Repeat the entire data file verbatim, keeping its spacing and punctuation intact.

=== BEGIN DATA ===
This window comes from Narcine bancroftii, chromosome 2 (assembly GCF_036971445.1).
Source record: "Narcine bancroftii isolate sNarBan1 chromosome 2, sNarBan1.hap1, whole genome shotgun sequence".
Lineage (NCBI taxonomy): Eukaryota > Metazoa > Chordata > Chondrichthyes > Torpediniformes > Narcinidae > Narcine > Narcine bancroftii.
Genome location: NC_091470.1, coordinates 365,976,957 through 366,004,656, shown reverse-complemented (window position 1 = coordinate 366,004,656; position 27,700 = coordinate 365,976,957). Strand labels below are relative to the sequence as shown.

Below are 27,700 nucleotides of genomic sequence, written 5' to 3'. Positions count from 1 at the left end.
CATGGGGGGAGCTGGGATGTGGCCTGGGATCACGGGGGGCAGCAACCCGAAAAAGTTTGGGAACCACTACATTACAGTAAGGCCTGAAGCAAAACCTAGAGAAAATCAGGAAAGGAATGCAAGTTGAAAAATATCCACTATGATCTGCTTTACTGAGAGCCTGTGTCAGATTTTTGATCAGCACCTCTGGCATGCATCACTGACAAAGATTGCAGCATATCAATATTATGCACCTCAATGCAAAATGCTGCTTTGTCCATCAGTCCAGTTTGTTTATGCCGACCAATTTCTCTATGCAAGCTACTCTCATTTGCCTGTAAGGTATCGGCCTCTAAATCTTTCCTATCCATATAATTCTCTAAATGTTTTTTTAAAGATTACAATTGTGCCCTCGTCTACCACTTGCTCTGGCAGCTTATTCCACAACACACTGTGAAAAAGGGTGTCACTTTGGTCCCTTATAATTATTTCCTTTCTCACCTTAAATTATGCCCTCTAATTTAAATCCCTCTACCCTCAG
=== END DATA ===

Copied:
This window comes from Narcine bancroftii, chromosome 2 (assembly GCF_036971445.1).
Source record: "Narcine bancroftii isolate sNarBan1 chromosome 2, sNarBan1.hap1, whole genome shotgun sequence".
Lineage (NCBI taxonomy): Eukaryota > Metazoa > Chordata > Chondrichthyes > Torpediniformes > Narcinidae > Narcine > Narcine bancroftii.
Genome location: NC_091470.1, coordinates 365,976,957 through 366,004,656, shown reverse-complemented (window position 1 = coordinate 366,004,656; position 27,700 = coordinate 365,976,957). Strand labels below are relative to the sequence as shown.

Below are 27,700 nucleotides of genomic sequence, written 5' to 3'. Positions count from 1 at the left end.
CATGGGGGGAGCTGGGATGTGGCCTGGGATCACGGGGGGCAGCAACCCGAAAAAGTTTGGGAACCACTACATTACAGTAAGGCCTGAAGCAAAACCTAGAGAAAATCAGGAAAGGAATGCAAGTTGAAAAATATCCACTATGATCTGCTTTACTGAGAGCCTGTGTCAGATTTTTGATCAGCACCTCTGGCATGCATCACTGACAAAGATTGCAGCATATCAATATTATGCACCTCAATGCAAAATGCTGCTTTGTCCATCAGTCCAGTTTGTTTATGCCGACCAATTTCTCTATGCAAGCTACTCTCATTTGCCTGTAAGGTATCGGCCTCTAAATCTTTCCTATCCATATAATTCTCTAAATGTTTTTTTAAAGATTACAATTGTGCCCTCGTCTACCACTTGCTCTGGCAGCTTATTCCACAACACACTGTGAAAAAGGGTGTCACTTTGGTCCCTTATAATTATTTCCTTTCTCACCTTAAATTATGCCCTCTAATTTAAATCCCTCTACCCTCAG